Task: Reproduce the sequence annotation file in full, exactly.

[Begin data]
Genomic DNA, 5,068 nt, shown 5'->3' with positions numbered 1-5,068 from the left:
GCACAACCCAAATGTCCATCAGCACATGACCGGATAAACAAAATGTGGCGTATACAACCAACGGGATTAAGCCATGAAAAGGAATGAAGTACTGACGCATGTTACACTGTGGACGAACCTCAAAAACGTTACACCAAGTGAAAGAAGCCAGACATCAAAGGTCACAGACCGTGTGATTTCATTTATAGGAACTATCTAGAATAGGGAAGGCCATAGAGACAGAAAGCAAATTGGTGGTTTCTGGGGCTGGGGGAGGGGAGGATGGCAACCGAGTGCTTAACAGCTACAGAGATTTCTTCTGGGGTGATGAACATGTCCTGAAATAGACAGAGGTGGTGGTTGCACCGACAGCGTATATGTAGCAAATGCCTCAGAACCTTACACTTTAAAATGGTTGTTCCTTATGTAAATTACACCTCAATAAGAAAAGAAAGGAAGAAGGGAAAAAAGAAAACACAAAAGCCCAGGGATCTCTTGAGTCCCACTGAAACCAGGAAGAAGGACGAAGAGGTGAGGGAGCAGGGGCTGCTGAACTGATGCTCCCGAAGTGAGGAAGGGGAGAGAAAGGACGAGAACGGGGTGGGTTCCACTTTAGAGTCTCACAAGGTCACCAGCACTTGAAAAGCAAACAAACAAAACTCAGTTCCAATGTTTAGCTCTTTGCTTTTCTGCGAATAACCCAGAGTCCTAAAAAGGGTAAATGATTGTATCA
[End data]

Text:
Genomic DNA, 5,068 nt, shown 5'->3' with positions numbered 1-5,068 from the left:
GCACAACCCAAATGTCCATCAGCACATGACCGGATAAACAAAATGTGGCGTATACAACCAACGGGATTAAGCCATGAAAAGGAATGAAGTACTGACGCATGTTACACTGTGGACGAACCTCAAAAACGTTACACCAAGTGAAAGAAGCCAGACATCAAAGGTCACAGACCGTGTGATTTCATTTATAGGAACTATCTAGAATAGGGAAGGCCATAGAGACAGAAAGCAAATTGGTGGTTTCTGGGGCTGGGGGAGGGGAGGATGGCAACCGAGTGCTTAACAGCTACAGAGATTTCTTCTGGGGTGATGAACATGTCCTGAAATAGACAGAGGTGGTGGTTGCACCGACAGCGTATATGTAGCAAATGCCTCAGAACCTTACACTTTAAAATGGTTGTTCCTTATGTAAATTACACCTCAATAAGAAAAGAAAGGAAGAAGGGAAAAAAGAAAACACAAAAGCCCAGGGATCTCTTGAGTCCCACTGAAACCAGGAAGAAGGACGAAGAGGTGAGGGAGCAGGGGCTGCTGAACTGATGCTCCCGAAGTGAGGAAGGGGAGAGAAAGGACGAGAACGGGGTGGGTTCCACTTTAGAGTCTCACAAGGTCACCAGCACTTGAAAAGCAAACAAACAAAACTCAGTTCCAATGTTTAGCTCTTTGCTTTTCTGCGAATAACCCAGAGTCCTAAAAAGGGTAAATGATTGTATCA